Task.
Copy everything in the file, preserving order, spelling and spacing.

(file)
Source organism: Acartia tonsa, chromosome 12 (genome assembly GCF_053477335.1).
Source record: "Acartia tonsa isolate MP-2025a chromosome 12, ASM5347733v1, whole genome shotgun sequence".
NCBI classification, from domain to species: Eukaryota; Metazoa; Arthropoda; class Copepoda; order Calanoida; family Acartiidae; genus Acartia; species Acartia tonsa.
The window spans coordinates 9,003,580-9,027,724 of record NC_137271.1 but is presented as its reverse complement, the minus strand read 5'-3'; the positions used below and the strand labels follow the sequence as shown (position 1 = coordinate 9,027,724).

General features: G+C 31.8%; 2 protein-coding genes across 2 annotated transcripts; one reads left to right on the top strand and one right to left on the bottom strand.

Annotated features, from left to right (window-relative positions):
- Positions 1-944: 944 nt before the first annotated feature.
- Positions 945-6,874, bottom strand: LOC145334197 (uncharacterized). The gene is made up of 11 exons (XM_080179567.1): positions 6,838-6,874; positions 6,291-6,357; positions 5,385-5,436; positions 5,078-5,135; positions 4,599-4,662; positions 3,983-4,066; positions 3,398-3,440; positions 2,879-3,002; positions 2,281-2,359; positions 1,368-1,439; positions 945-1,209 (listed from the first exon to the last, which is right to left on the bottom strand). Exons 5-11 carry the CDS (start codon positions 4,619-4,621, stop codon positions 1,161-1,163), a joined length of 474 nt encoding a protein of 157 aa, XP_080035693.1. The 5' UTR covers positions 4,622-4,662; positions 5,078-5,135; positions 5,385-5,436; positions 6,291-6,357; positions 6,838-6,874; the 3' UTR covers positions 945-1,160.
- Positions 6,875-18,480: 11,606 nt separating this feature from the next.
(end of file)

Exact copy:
Source organism: Acartia tonsa, chromosome 12 (genome assembly GCF_053477335.1).
Source record: "Acartia tonsa isolate MP-2025a chromosome 12, ASM5347733v1, whole genome shotgun sequence".
NCBI classification, from domain to species: Eukaryota; Metazoa; Arthropoda; class Copepoda; order Calanoida; family Acartiidae; genus Acartia; species Acartia tonsa.
The window spans coordinates 9,003,580-9,027,724 of record NC_137271.1 but is presented as its reverse complement, the minus strand read 5'-3'; the positions used below and the strand labels follow the sequence as shown (position 1 = coordinate 9,027,724).

General features: G+C 31.8%; 2 protein-coding genes across 2 annotated transcripts; one reads left to right on the top strand and one right to left on the bottom strand.

Annotated features, from left to right (window-relative positions):
- Positions 1-944: 944 nt before the first annotated feature.
- Positions 945-6,874, bottom strand: LOC145334197 (uncharacterized). The gene is made up of 11 exons (XM_080179567.1): positions 6,838-6,874; positions 6,291-6,357; positions 5,385-5,436; positions 5,078-5,135; positions 4,599-4,662; positions 3,983-4,066; positions 3,398-3,440; positions 2,879-3,002; positions 2,281-2,359; positions 1,368-1,439; positions 945-1,209 (listed from the first exon to the last, which is right to left on the bottom strand). Exons 5-11 carry the CDS (start codon positions 4,619-4,621, stop codon positions 1,161-1,163), a joined length of 474 nt encoding a protein of 157 aa, XP_080035693.1. The 5' UTR covers positions 4,622-4,662; positions 5,078-5,135; positions 5,385-5,436; positions 6,291-6,357; positions 6,838-6,874; the 3' UTR covers positions 945-1,160.
- Positions 6,875-18,480: 11,606 nt separating this feature from the next.